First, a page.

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New York mosque debate splits GOP

Some Republicans fear the issue will be a distraction as elections near and that it will undercut the party's efforts to broaden its base.

August 17, 2010|By Janet Hook and Tom Hamburger, Tribune Washington Bureau

Reporting from Washington — As top Republicans including House Minority Leader John A. Boehner and former House Speaker Newt Gingrich attack plans for an Islamic community center and mosque near the destroyed World Trade Center site, a larger schism is opening up in the GOP over the inflammatory issue.

Some Republicans fear that pressing the issue carries risks, diverting attention from bread-and-butter issues and undercutting the party's efforts to broaden its base — just as it is losing ground among other ethnic minorities such as Latinos.

"This is a distraction from a winning game plan," said Grover Norquist, a conservative activist who a decade ago worked with President George W. Bush and his political guru, Karl Rove, to cultivate Muslim American and Latino voters to try to build a more diverse and durable Republican majority. "It is very stupid, when Republicans are poised to win an overwhelming victory in November over Democratic spending, to focus attention on this issue."

Gingrich, in recent appearances, has compared construction of the mosque to placing Nazi signs near Holocaust memorials. Sarah Palin, former GOP vice presidential nominee, called the mosque project an "unnecessary provocation" in a Twitter message.

"Ground Zero Mosque supporters: Doesn't it stab you in the heart, as it does ours throughout the heartland," read another message by Palin, who like Gingrich is a potential presidential aspirant with an eye on the party's conservative base.

Norquist, whose wife is Muslim, has emerged as the most outspoken foe of politicizing the mosque issue. But other Republicans — especially those focusing on the midterm election or in swing states — have taken similar stands.

"As it relates to religious buildings in the vicinity of ground zero, it's either all or nothing — churches, synagogues and mosques should be treated the same," Chris Gibson, a Republican running against a House incumbent in upstate New York, said on his Facebook page.

In New Jersey, GOP Gov. Chris Christie warned Tuesday against politicizing the mosque dispute and tarnishing "all of Islam" with fears of terrorism.

"What offends me the most about all this is that it's being used as a political football by both parties," Christie said.

The controversy has been rippling through the political world all summer. But the turbulence intensified sharply last week when President Obama defended the right of Muslims to build the center, later adding he was not advocating its placement near the Sept. 11 attack site.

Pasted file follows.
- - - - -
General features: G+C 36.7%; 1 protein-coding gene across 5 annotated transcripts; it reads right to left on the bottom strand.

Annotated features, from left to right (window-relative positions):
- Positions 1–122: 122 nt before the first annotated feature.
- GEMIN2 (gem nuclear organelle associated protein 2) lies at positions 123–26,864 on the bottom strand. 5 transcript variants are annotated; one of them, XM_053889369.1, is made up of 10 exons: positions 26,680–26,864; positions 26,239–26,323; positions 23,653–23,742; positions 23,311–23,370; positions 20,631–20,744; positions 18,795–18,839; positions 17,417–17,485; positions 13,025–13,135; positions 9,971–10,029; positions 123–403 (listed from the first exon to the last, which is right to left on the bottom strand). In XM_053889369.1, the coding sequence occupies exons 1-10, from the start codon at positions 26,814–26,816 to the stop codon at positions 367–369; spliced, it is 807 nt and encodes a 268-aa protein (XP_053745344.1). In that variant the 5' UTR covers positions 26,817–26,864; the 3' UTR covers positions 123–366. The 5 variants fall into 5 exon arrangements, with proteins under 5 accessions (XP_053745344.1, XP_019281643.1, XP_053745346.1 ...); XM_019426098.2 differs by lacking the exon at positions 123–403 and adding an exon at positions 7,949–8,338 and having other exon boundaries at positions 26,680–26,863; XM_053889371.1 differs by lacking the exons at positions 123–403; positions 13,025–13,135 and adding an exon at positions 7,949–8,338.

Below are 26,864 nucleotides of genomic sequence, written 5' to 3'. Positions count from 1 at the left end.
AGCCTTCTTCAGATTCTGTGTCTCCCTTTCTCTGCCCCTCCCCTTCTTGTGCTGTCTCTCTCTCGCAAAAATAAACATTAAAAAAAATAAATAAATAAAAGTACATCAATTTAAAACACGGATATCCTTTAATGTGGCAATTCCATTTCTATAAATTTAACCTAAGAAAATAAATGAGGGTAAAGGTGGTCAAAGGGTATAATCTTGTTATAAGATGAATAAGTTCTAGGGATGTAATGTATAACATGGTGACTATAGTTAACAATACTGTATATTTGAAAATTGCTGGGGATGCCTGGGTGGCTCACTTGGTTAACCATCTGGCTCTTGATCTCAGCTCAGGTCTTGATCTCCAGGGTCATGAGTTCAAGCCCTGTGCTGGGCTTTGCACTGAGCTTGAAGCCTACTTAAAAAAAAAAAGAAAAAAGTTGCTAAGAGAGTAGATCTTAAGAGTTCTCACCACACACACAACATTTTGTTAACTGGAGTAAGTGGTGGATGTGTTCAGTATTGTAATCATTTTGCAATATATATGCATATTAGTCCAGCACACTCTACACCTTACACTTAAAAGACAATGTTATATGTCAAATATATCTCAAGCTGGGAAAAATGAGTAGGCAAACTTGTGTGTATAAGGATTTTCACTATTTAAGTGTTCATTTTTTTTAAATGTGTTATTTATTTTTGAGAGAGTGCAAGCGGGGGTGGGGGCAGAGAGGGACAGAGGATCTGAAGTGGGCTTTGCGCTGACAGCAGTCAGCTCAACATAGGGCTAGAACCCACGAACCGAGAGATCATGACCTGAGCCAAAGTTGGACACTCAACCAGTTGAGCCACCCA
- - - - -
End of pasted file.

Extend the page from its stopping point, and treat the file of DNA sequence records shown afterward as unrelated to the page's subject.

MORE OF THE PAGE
In the days that followed, Democratic candidates were asked by Republican opponents whether they agreed with their president on the issue.

In a measure of how awkward many Democrats felt about Obama's statement, Senate Majority Leader Harry Reid (D-Nev.), a close Obama ally facing a tough reelection fight, distanced himself from the president in a statement saying that the mosque should be built elsewhere.

Republicans redoubled their efforts, with Boehner criticizing the president. "The decision to build this mosque so close to ground zero is deeply troubling, as is the president's decision to endorse it," the Ohio Republican said Saturday.

Gingrich argued that authorities had the right to bar the mosque construction because it was akin to the "Japanese putting up a site next to Pearl Harbor."

" Nazis don't have the right to put up a sign next to the Holocaust museum in Washington," Gingrich said Monday on Fox News. "There is no reason for us to accept a mosque next to the World Trade Center."

Norquist attacked Gingrich and others for rhetoric that he believed gave a "get out of jail free" card to politically vulnerable Democrats.

"It is an opportunity for all big-spending Democrats like Reid to change the subject" in a close election year, Norquist said.

In response, Gingrich said in a statement that he favored religious liberty but that his "opposition to the ground zero mosque is principled and focused on the outrage of triumphalist radical Islamists choosing a deliberately provocative site."

He added: "As to politics, the American people are instinctively opposed to the ground zero mosque, by 68% to 29%. Why would taking the 68% side be a weakness?"

The controversy comes at a time when some Republicans also are concerned that their party's focus on illegal immigration — especially a new drive for a constitutional amendment to deny automatic citizenship to U.S.-born children of foreigners — could also undercut the GOP's long-term hopes of expanding its appeal to the nation's burgeoning Latino population.

"In the long term, there are reputational issues for the Republicans that could make it very tough to compete, particularly at the national level, given the changing demographics of the country," said Michael Gerson, a former speechwriter for George W. Bush.

Gerson backed Obama's initial remarks on the topic, saying that a president had no other choice but to take a stand.

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